In the spring of 1862 he was engaged by the Central Pacific Railroad as assistant chief engineer. At this time the railroad was being built from Sacramento to Ogden, Utah, and Mr. Clement was in charge of the construction of the line over the Sierra Nevada Mountains. He put in operation the first electric patrol system for railroads, which covered a distance of fifty miles, through snow sheds and tunnels.
He designed the first emigrant sleeping car used by the railroads of to-day, and introduced many notable improvements in the design and construction of steam, cable, and electric railways.
Mr. Clement was appointed chief engineer of the Atlantic and Pacific Railroad in 1881, and afterwards chief engineer of the Pacific Improvement Company of California, in the construction of cable and electric railways. He was also consulting engineer of the Southern Pacific Company and the Leland Stanford, Jr., University.
Mr. Clement was elected a member of The Franklin Institute in 1899. Stuart Wood, 1620 Locust Street, Philadelphia.
PURCHASES. Benoit, J. R., AND GUILLAUME, C. E.-La mesure rapide des bases geodesiques.
1908. Cox, JOHN.-Beyond the Atom. 1913. ELLIOTT, CHARLES E.-Engineering for Land Drainage. 1913. MARSHALL, ARTHUR.—Explosives, Their Manufacture, Properties, Tests, and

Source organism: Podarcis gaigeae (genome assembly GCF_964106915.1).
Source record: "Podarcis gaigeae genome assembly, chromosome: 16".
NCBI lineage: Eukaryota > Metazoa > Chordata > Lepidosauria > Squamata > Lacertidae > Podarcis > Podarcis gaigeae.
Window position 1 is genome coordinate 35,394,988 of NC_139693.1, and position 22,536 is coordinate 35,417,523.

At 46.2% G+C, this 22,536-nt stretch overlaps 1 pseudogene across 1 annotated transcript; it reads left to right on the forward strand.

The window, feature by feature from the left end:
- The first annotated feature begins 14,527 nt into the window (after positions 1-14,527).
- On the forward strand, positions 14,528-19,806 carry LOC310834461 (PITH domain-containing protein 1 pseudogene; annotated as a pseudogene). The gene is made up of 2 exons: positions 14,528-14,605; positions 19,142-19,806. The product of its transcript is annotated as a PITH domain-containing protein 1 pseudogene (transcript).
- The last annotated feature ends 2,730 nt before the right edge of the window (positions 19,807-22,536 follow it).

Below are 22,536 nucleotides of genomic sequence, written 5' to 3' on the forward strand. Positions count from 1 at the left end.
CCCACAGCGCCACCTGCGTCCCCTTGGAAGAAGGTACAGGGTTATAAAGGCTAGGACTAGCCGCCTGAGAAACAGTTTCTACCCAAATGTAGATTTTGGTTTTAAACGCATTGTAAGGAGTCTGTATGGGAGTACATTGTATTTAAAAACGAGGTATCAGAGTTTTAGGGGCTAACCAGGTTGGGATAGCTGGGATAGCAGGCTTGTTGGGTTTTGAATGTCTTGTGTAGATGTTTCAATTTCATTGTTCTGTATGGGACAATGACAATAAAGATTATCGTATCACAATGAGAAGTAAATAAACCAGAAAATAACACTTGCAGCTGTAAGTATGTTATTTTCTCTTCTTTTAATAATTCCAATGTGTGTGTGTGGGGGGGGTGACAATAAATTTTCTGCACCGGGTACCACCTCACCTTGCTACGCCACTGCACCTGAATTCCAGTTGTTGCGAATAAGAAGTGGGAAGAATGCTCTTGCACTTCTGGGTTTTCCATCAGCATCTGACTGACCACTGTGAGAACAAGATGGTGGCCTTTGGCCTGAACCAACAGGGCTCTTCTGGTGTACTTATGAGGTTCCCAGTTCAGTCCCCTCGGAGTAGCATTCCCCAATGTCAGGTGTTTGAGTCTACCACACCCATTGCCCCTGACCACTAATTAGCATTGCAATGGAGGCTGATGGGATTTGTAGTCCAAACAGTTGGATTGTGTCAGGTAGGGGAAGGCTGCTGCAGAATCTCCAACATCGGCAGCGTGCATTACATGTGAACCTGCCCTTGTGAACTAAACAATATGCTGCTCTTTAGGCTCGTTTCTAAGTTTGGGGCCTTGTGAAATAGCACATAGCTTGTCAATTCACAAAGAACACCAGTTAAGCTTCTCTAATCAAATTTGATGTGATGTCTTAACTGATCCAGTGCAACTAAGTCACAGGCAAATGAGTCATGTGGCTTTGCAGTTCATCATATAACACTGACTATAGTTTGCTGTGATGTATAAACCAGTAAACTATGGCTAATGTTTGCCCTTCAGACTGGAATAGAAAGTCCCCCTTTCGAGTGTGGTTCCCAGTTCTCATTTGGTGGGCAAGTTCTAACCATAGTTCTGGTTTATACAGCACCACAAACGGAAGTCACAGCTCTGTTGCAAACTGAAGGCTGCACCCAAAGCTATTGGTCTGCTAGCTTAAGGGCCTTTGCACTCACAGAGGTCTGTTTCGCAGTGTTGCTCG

History, 1915. Mills, W. T.-American School Building Standards. 1915. Morse, WILLIAM F.-Collection and Disposal of Municipal Waste. 1908. MYERS, D. F.-Preventing Losses in Factory Power Plants. 1915. National Association of Cement Users. Proceedings, vol. 8. 1912. PHILIP, JAMES C.-Physical Chemistry; its Bearing on Biology and Medicine.
1913. RIDEAL, SAMUEL AND E. K.—Water Supplies: Their Purification, Filtration,
and Sterilization. 1915. STECHER, G. E.—Cork: its Origin and Industrial Uses. 1914. THOMPSON, S. P.-Rose of the Winds :-Origin and Development of the Com
pass Card. 1913. TOMKINS, ERNEST.-Science of Knitting. 1914. WEIMARN, P. P. von.—Zür lehre von den Zuständen der Materie. 2 volumes.